My first system was a 18-panel system and ran me about $20,000. It consisted of a 225e midi decoder, two 259e and two 261e complex waveform generators (enough for 4-note polyphony), two each of the 281e, 292e, and 291e modules, the 210e, the 250e, the 227e, and two other modules not yet introduced: the 260e Source of Uncertainty and the 266e Duophonic Pitch Class Generator. The Source of Uncertainty provides both audio noise (pink, white, and blue) and random control voltages (spontaneous or correlated, sampled and/or altered, or combinations of all). White noise is actually a very valuable signal when you have a 291e with which to shape it and the 281e/292e envelope/filter/gate functions to work with. The random control voltages can be used to address stages of the 250e in random orders, leading to interesting effects. But this just scratches the surface. If you want to hear how noise and tones combine to create a very complex drone, check out this video:

But the beauty does not need to stop there. I decided to upgrade my system from an 18-module 3-boat system to a 24-module 4-boat system. Buchla gave me full credit for my 3-boat frame against a new 4-boat frame (sweet!) and I started adding some really exciting modules: the 222e Multidimensional Kinesthetic Input Port, a 255 Control Voltage Processor (great for portamento) 256e Control Voltage Processor (great for everything else), a 285e Frequency Shifter / Balanced Modulator (great for ring modulation and creating a whole new class of FM sounds), and a 297 infinite phase shifter (haven't really gotten the hang of this yet). Clearly in the bonus round now, this powerful system allows one to explore realms of sound that, quite honestly, I could never have imagined without these tools inviting me to explore them.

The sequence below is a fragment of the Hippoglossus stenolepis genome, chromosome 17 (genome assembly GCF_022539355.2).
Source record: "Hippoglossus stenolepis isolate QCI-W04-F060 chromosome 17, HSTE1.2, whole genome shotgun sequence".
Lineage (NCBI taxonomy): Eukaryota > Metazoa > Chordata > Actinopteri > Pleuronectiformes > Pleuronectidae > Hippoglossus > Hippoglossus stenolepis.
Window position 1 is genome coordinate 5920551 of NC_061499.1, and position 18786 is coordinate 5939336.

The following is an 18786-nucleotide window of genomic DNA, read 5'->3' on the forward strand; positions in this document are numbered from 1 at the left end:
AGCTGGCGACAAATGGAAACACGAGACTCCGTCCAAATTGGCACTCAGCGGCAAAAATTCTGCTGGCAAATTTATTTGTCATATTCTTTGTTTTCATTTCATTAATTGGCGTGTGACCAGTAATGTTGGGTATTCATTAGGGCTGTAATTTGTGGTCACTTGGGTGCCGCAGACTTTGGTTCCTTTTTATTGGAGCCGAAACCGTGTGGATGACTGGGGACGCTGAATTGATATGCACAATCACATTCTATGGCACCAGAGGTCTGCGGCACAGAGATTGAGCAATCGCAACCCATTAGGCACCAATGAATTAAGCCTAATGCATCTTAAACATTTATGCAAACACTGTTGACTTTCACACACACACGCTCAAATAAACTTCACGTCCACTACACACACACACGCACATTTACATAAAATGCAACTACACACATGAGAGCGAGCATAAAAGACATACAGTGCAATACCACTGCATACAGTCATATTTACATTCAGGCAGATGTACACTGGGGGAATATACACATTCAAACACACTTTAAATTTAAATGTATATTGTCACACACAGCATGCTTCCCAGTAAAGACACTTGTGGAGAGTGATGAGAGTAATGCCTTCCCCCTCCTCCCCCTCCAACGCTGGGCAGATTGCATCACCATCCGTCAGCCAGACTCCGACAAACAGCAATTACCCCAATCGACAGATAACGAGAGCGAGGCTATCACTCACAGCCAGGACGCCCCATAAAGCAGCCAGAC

Needless to say, when Buchla came out with several new modules, including the 296e Spectral Processor, I had to have one--or two. So I commissioned a second 24-module 4 Boat system, and am just a few panels shy of having that filled up as well. I have doubled up (or tripled up) in some cases with what I already have, but each module can be used in so many ways that having two or three or four of the same kind is not at all redundant, nor even merely "more of the same". The 281e is so commonly used with the 292e that one can use a standard banana shortening bar instead of a patch cable to connect them. But there are so many other ways to use the 281e, whether its advancing the stages of the 291e, the 250e, the 251e, or creating FM modulators for the 259e, the 261e, the 266e, the 285e, or even the 291e. The incredible flexibility of the 250e, as both the basis for pitch sequencing and rhythmic sequences, as well as for controlling the stages of the 291e, argues for having at least one in every system.

It is also worth noting the the 3rd-party Pendulum/Rachet (from Eardrill) works perfectly. It makes odd-meter polyphony a snap, freeing up my other sequencing tools for more complex duties.

All in all, the complexity of the system is very much a part of its beauty. Part of it can be absolutely baffling until, in a flash of insight, the hows and whys and whats become perfectly clear. The Buchla 200e is not inexpensive, but it is what it is: a pioneer's dream system.